To influence a person is to give him one's own soul. He does not think his natural thoughts, or burn with his natural passions. His virtues are not real to him. His sins, if there are such things as sins, are borrowed. He becomes an echo of someone else's music, an actor of a part that has not been written for him.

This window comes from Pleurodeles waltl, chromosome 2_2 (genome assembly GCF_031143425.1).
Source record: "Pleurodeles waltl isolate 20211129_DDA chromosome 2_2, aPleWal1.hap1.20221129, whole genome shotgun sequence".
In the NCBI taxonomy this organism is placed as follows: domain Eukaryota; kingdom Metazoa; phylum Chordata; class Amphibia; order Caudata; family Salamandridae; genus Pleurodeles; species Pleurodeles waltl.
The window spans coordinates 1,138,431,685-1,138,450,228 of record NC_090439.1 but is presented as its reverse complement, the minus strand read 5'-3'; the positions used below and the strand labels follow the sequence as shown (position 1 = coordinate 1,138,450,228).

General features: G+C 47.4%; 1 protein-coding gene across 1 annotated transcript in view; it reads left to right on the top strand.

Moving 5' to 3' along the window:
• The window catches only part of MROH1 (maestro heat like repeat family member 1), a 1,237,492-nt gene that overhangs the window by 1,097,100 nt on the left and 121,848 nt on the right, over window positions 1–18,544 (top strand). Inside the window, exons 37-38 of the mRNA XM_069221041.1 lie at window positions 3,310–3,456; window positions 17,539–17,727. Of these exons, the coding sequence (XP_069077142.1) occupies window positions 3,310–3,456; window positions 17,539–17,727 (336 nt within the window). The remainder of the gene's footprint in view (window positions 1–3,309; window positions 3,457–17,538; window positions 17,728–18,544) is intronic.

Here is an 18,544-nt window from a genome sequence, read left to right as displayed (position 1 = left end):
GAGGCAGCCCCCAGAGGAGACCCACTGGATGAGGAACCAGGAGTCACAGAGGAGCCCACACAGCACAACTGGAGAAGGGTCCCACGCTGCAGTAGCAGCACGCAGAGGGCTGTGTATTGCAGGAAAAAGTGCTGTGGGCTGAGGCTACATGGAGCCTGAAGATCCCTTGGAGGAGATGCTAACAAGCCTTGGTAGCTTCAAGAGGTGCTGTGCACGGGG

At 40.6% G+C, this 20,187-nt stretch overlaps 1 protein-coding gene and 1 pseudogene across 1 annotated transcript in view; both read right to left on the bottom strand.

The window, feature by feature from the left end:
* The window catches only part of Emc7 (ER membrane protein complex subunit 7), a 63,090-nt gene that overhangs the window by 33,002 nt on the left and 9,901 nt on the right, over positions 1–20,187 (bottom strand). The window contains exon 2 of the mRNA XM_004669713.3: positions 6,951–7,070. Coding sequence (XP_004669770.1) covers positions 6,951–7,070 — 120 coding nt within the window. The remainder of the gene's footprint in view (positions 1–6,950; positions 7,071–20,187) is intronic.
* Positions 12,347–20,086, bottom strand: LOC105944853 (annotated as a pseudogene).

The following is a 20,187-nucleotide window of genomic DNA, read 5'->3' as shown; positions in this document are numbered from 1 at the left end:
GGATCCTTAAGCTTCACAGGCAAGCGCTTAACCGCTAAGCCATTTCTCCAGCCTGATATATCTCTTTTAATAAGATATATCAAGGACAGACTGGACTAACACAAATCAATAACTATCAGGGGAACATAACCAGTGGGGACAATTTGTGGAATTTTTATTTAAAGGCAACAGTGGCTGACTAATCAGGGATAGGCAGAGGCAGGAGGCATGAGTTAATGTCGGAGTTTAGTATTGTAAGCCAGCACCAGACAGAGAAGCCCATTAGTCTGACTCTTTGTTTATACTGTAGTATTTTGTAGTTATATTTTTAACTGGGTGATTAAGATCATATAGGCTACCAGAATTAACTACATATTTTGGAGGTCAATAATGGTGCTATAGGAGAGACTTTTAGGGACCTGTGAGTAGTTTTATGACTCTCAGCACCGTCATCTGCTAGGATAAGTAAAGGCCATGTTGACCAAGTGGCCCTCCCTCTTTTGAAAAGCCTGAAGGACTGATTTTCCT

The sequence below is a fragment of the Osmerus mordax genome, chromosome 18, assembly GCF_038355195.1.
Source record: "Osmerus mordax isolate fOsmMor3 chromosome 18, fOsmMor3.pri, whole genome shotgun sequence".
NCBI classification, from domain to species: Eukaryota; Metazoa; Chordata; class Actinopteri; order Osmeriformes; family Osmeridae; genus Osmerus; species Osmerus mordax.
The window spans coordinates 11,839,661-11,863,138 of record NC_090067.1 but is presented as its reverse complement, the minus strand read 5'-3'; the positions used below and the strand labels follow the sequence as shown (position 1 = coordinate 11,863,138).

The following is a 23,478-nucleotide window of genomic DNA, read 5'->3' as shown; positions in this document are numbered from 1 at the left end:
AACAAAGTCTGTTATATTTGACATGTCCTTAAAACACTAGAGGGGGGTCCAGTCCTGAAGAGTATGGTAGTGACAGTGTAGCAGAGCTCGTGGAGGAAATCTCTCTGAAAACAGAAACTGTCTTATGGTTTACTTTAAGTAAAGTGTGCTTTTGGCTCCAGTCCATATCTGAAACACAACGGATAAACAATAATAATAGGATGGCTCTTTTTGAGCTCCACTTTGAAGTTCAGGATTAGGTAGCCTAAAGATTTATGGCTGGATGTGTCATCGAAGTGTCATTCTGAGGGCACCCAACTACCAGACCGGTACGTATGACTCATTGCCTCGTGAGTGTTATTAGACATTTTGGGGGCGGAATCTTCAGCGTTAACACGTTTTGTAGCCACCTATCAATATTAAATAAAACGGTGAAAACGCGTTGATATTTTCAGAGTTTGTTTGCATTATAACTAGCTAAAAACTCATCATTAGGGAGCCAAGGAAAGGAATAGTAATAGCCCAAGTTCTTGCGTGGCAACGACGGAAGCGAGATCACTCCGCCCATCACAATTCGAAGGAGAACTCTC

One reason why the Enemy found this so east was that, without knowing it, I was already desperately anxious to get rid of my religion; and that for a reason worth recording. By a sheer mistake - and I still believe it to have been an honest mistake - in spiritual technique I had rendered my private practice of that religion a quiet intolerable burden. It came about in this way. Like everyone else I had been told as a child that one must not only say one's prayers but think abut what one was saying. Accordingly, when I came to a serious belief, I tried to put this into practice. At first it seemed plain sailing. But soon the false conscience (St. Paul's 'Law', Herbert's 'prattler') came into play. One had no sooner reached 'Amen' than it whispered, 'Yes. But are you sure you were really thinking about what you said?'; then, more subtly, 'Were you, for example, thinking about it as well as you did last night?' The answer, for reasons I did not then understand, was nearly always No. 'Very well,' said the voice, 'hadn't you, then, better try it over again?' And one obeyed; but of course with no assurance that the second attempt would be any better...I set myself a standard. No clause of my prayer was to be allowed to pass muster unless it was accompanied by what I called a 'realization,' by which I meant a certain vivedness of the imagination and the affections. My nightly task was to produce by sheer will power a phenomenon which will power could never produce, which was so ill-defined that I could never say with absolute confidence whether it had occurred, and which, even when it did occur, was of very mediocre spiritual value.